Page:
After stem cell transplant, multiple myeloma survivor scales Mt. Kilimanjaro

Gary Rudman has a motto: “Never quit. Never stop. Not today. Not
ever.” And he’s lived by it throughout his multiple myeloma journey.

It showed when he rejected unacceptable treatment options at
diagnosis. It continued with his commitment to exercise during
recovery. And it spurred him on as he hiked to the summit of Mt.
Kilimanjaro in February 2017, along with five other cancer survivors.

“The last day of the ascent was the hardest thing I have ever done,
including chemotherapy and a stem cell transplant,” Gary says. “It was
cold and dark, and we were all frozen. But we kept climbing and got there.”

The journey to MD Anderson

Gary’s hiking days might well have been over if he’d accepted the
first treatment option he was offered. When he was diagnosed with a
pelvic tumor called an isolated solitary plasmacytoma of the soft
tissue in 2014, Gary’s first doctor recommended a risky surgery that
he’d performed only once before.

“The chances of becoming paralyzed were huge,” Gary says. “I also
could have lost bowel and bladder functions. So that was out of the question.”

Gary kept searching until he found a more acceptable treatment plan
at MD Anderson — and a team of doctors who
created it just for him.

“When I met Dr. Robert Orlowski, he asked me how aggressive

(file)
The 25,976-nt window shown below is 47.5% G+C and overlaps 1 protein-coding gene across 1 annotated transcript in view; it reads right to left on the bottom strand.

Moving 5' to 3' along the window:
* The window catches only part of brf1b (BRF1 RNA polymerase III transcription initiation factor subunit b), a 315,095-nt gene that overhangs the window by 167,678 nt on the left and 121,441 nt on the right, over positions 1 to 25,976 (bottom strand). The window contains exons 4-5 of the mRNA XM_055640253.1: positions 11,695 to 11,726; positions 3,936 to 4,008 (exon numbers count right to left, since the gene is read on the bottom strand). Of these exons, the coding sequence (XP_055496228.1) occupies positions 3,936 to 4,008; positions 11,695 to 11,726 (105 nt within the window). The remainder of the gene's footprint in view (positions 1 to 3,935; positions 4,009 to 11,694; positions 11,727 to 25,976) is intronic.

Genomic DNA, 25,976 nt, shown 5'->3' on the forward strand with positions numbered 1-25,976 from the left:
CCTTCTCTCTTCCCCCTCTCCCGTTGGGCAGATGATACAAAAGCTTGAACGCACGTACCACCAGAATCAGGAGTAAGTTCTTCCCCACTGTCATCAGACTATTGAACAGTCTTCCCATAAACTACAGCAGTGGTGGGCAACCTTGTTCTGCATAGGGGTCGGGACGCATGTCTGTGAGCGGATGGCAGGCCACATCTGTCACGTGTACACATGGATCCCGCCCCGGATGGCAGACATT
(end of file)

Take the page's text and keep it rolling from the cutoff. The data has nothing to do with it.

I wanted to be,” Gary says. “And I said, ‘As aggressive as I need to be.’”

Keeping a promise to himself

At MD Anderson, Gary underwent chemotherapy and an autologous stem cell transplant. To keep up his
strength during treatments, Gary walked laps around his unit and set
up a bicycle trainer in his hospital room. Gary logged more than 2,500
miles on his bike before the year was over, including cycling after
his stem cell transplant.

“I think physical fitness can help you beat cancer, so I refused to
stay in bed,” he says. “The one promise that I made to myself was that
I was not going to get into bed unless I was really sick.”

Gary kept that promise. He only took to his bed once — on the second
or third day after his stem cell transplant. “The effects of the chemo
kicked in and just slammed me,” he recalls.

Fighting cancer with exercise

Today, exercise helps Gary deal with lingering side effects, such as
chronic back pain. He regularly logs 30-60 miles on his bike over the
weekend. He still goes hiking, too.

“The tumor has no metabolic activity now, but I still have a
softball-sized lump of scar tissue in my sacrum, so the longer I sit,
the more it hurts,” he says. “I go to the gym at lunch because that
helps. If I don’t, I’m in significant pain when I get home.”

‘Cancer is just a pothole’

One reason Gary climbed to the highest point in Africa 18 months
after his stem cell transplant was to prove to other cancer patients
that it could be done.

“We needed to show other patients that cancer is not a stoppage,”
Gary says. “Cancer is just a pothole, and you can soon pave it over.”

Once he reached the top, Gary unfurled a banner he’d made bearing
the names and photos of 78 other cancer patients. “Taking them to the
top of the world with me was something I was determined to do,” Gary
says. “It was hard as heck. But I never stopped.”

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